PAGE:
Square pattern Penny, 1921
Between 1919 and 1921 a series of experiments were undertaken for a square coinage in nickel to replace the large bronze penny and halfpenny coins. This was the design adopted for circulation but legislation was never put in place and the concept was dropped. The nickel acquired by the mint to strike the circulation coins was used in 1929 for the New Guinea penny and halfpenny coins.
A square nickel pattern coin with rounded corners (18 mm across, plain edge) featuring a bare head of George V facing left with the legend around GEORGE V D. G. BRITT: OMN: REX 1921. The reverse features a Kookaburra seated facing right on small branch; curved above, AUSTRALIA; below at right in one lines and large letters, ONE PENNY
Bare head of George V facing left; around in a circle, GEORGIVS S D.G.BRITT:OMN:REX . 1921 .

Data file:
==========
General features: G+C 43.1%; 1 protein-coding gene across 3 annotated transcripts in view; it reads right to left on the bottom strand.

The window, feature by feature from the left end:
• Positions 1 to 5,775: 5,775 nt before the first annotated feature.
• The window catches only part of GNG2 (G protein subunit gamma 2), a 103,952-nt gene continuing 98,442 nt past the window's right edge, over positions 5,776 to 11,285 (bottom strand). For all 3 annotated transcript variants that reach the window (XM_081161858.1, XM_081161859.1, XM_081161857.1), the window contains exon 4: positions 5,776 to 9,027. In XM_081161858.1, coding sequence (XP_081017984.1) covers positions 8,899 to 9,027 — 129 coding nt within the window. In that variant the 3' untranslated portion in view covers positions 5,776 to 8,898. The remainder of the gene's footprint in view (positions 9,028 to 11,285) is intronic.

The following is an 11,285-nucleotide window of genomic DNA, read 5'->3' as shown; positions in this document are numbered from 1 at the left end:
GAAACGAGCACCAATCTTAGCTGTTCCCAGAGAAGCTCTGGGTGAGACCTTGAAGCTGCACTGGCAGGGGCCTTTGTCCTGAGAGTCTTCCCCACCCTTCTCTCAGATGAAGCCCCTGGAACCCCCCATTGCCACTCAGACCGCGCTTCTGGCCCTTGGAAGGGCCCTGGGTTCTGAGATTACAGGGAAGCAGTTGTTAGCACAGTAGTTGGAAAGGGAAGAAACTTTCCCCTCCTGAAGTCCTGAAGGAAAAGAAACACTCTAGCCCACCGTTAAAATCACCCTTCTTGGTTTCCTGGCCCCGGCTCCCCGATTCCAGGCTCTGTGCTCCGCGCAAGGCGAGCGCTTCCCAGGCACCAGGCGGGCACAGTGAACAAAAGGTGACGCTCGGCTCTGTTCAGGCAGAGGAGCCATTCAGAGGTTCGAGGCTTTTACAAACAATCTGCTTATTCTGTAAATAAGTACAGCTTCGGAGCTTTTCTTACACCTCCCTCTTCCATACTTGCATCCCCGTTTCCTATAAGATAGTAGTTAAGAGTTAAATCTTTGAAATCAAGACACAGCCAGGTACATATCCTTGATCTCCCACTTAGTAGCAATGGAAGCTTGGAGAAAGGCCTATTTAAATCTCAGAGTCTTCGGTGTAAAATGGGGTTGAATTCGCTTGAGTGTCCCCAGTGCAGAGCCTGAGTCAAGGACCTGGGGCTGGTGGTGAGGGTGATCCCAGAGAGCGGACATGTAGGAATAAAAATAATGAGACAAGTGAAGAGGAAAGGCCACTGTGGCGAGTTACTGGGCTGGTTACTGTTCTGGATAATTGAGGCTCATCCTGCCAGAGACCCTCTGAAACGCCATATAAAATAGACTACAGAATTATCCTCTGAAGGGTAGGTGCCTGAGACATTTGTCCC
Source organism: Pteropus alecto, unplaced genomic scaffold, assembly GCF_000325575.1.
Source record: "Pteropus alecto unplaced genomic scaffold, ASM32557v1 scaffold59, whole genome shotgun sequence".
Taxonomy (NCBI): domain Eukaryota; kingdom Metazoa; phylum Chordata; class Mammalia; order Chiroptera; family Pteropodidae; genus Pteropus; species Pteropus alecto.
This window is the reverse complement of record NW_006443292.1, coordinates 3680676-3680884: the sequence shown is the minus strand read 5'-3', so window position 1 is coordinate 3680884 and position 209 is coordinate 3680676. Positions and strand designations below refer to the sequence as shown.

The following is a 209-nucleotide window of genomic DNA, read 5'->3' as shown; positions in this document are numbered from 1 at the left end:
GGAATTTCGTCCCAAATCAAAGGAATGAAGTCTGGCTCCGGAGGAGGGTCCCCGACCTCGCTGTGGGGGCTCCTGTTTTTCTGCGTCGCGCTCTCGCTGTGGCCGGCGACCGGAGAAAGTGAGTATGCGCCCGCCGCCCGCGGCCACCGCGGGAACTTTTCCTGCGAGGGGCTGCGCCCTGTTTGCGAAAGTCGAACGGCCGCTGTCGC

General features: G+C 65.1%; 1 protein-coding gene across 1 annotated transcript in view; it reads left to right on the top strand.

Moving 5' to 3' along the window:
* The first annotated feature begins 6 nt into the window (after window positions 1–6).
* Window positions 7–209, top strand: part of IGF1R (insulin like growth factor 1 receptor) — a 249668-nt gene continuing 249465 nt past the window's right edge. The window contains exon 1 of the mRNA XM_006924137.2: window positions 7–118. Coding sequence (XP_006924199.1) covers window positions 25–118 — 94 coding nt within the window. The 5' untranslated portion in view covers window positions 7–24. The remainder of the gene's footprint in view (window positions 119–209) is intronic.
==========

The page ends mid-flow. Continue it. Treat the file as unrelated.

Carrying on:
Kookaburra standing on small branch facing right; above, AUSTRALIA; below, ONE PENNY
The production of bronze penny and halfpenny coins at the Melbourne Branch of the Royal Mint began in 1919. The first order from the Commonwealth began "pending the introduction of nickel coins..." leading mint authorities to believe that the introduction of nickel coins was imminent. Between 1919 and 1921 a number of experimental square patterns were produced.
Transfer from National Gallery of Victoria (NGV), 15/3/1976
Obverse: GEORGE V D. G. BRITT: OMN: REX 1921 Reverse: AUSTRALIA ONE PENNY
Type of item
18 mm (Length), 18 mm (Width), 3.866 g (Weight)
Rennicks Type 12 McDonald Type 11
[Book] McDonald, Greg. 1987. Australian Coin and Banknote Market Guide.